Chivalry – a word hardly recognized in this world we now know. We recognize it rather as a component of fairytales, but at one time, chivalry was the accepted manner in which men were expected to act. In a time when honour and justice were important and gentlemen were not extremely rare, there were codes of conduct and orders than kept the standard of how men behaved and treated others.
Chivalry was a prominent feature of the High and Middle ages in Western Europe. It’s roots stretch back to the 9th and 10th centuries, but the system of chivalry flourished most vigorously in the 12th and 13 centuries before fading at the end of the Middle Ages. However, the ideals of chivalry continued to influence models of behaviour for gentlemen and nobility during the Renaissance and into the 16th century.
The ethics of chivalry represented a fusion of Christian and Military of morality, and still for the basis of gentlemanly conduct. Piety, honour, valour, courtesy, chastity and loyalty were the chief chivalric virtues required of knights. The loyalty was due to their spiritual master, God; to their temporal master, the suzerain; and to the mistress of the heart, his sworn love.
In more recent times these ideals were set up as the Code of a Gentleman from the Virginia Military Institute.
- “Without a strict observance of the fundamental Code of Honor, no man, no matter how `polished,’ can be considered a gentleman. The honor of a gentleman demands the inviolability of his word, and the incorruptibility of his principles. He is the descendant of the knight, the crusader; he is the defender of the defenseless and the champion of justice . . . or he is not a Gentleman.”
As I was reading other’s takes on chivalry and behaviour of gentlemen, I came across Kalyan’s Blog where I found this illuminating piece of writing for modern Gentlemen.
“A Gentleman . . .
Does not discuss his family affairs in public or with acquaintances.
Does not speak more than casually about his girl friend.
Does not go to a lady’s house if he is affected by alcohol. He is temperate in the use of alcohol.
Does not lose his temper; nor exhibit anger, fear, hate, embarrassment, ardor or hilarity in public.
Does not hail a lady from a club window.
A gentleman never discusses the merits or demerits of a lady.
Does not mention names exactly as he avoids the mention of what things cost.
Does not borrow money from a friend, except in dire need. Money borrowed is a debt of honor, and must be repaid as promptly as possible. Debts incurred by a deceased parent, brother, sister or grown child are assumed by honorable men as a debt of honor.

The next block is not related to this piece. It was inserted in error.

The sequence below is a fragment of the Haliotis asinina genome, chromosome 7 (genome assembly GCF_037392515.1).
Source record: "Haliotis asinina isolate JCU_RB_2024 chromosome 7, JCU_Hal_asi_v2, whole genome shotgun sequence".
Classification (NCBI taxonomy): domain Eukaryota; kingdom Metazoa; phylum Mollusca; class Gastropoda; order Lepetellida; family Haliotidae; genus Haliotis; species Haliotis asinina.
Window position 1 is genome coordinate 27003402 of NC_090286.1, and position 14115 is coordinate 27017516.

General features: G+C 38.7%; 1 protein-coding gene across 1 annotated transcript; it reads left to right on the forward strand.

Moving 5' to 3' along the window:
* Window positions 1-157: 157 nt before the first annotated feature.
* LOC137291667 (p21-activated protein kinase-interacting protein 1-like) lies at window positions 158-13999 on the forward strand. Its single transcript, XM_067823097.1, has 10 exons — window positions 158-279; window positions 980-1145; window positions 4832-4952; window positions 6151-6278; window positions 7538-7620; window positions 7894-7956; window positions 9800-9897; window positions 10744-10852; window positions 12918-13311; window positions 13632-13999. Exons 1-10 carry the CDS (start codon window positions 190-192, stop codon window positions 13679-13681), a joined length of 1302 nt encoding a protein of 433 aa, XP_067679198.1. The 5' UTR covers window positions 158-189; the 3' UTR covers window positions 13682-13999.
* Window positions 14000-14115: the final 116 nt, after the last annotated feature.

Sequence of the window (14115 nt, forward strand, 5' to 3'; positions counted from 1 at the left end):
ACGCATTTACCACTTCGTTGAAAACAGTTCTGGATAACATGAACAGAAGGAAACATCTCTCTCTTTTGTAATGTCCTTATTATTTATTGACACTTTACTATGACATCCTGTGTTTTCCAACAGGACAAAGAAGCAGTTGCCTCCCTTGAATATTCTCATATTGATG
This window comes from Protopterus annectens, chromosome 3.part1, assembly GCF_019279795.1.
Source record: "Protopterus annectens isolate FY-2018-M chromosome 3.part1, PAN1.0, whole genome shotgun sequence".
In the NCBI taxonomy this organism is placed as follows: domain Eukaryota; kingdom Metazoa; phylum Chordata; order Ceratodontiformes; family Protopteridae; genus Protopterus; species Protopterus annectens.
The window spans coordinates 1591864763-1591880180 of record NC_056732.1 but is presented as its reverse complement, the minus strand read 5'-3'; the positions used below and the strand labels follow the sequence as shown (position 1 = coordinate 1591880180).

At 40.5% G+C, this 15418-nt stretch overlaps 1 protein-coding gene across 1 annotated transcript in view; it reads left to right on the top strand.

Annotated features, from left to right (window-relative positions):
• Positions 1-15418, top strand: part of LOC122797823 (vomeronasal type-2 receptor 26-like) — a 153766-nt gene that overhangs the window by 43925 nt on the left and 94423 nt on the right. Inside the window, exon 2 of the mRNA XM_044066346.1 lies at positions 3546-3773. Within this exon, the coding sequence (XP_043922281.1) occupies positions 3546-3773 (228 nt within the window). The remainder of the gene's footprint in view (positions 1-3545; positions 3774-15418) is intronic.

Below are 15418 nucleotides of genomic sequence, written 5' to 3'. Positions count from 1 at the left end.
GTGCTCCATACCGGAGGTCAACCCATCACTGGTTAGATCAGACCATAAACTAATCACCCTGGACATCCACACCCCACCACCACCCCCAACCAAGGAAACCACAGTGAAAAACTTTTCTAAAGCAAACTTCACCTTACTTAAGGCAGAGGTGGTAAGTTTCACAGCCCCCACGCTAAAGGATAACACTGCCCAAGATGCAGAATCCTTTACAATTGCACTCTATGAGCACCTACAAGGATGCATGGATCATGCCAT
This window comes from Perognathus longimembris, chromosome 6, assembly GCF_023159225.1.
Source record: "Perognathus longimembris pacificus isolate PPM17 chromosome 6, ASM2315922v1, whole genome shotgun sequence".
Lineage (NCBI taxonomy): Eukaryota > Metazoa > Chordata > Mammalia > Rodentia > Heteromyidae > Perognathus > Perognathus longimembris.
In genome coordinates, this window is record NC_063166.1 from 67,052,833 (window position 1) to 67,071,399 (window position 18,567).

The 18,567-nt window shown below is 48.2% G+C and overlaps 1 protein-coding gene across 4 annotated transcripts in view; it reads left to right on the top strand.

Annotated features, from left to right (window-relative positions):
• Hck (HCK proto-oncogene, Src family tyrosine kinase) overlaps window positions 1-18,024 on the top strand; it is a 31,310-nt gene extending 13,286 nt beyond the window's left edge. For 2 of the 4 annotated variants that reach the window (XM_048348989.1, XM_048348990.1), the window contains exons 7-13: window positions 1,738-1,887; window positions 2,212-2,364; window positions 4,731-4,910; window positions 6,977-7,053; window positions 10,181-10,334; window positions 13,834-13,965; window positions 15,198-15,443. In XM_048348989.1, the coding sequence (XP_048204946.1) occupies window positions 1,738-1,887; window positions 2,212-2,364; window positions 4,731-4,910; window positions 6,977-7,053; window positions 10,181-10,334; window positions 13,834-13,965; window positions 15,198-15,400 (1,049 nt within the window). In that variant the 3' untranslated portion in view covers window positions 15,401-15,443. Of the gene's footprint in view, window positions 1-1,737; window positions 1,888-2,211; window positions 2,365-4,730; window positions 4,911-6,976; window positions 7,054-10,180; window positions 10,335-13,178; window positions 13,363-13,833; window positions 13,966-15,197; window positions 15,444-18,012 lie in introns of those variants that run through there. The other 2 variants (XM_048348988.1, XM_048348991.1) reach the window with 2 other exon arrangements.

Does not display his wealth, money or possessions.
Does not put his manners on and off, whether in the club or in a ballroom. He treats people with courtesy, no matter what their social position may be.
Does not slap strangers on the back nor so much as lay a finger on a lady.
Does not `lick the boots of those above’ nor `kick the face of those below him on the social ladder.’
Does not take advantage of another’s helplessness or ignorance and assumes that no gentleman will take advantage of him.
A Gentleman respects the reserves of others, but demands that others respect those which are his.
A Gentleman can become what he wills to be. . .”
Confucianism also had such a code which required a man to strive to be a ‘perfect man’. A succinct description of the “perfect man” is one who “combine[s] the qualities of saint, scholar, and gentleman”. A hereditary elitism was bound up with the concept, and gentlemen were expected to act as moral guides to the rest of society. They were to:
- cultivate themselves morally;
- show filial piety and loyalty where these are due; and
- cultivate humaneness
Robert E. Lee also stove to lay down a guide of conduct. Robert E. Lee himself fought inwardly as he felt loyalty to his state, but also felt the justice of Lincoln. He fought for his state, but in the end surrendered, and worked to reconcile North and South.
- The forbearing use of power does not only form a touchstone, but the manner in which an individual enjoys certain advantages over others is a test of a true gentleman.
- The power which the strong have over the weak, the employer over the employed, the educated over the unlettered, the experienced over the confiding, even the clever over the silly — the forbearing or inoffensive use of all this power or authority, or a total abstinence from it when the case admits it, will show the gentleman in a plain light.
- The gentleman does not needlessly and unnecessarily remind an offender of a wrong he may have committed against him. He can not only forgive, he can forget; and he strives for that nobleness of self and mildness of character which impart sufficient strength to let the past be but the past. A true man of honor feels humbled himself when he cannot help humbling others
When I see how people interact these days, I long for the days when the above was common practice. I know men are not only at fault, but women as well. So many times I have seen a woman tell a man off for acting in a gentlemanly way – seriously, ‘WHAT IS WRONG WITH YOU!’ They may say what they like, but every woman likes being treated like a princess. Also, loyalty, fairness, respect and honour sound so foreign, but wouldn’t it be fantastic if they came back into fashion?
The International Commission and Association on Nobility.
Kalyan’s Blog – The Code of a Gentleman.
Wikipedia – Gentlemen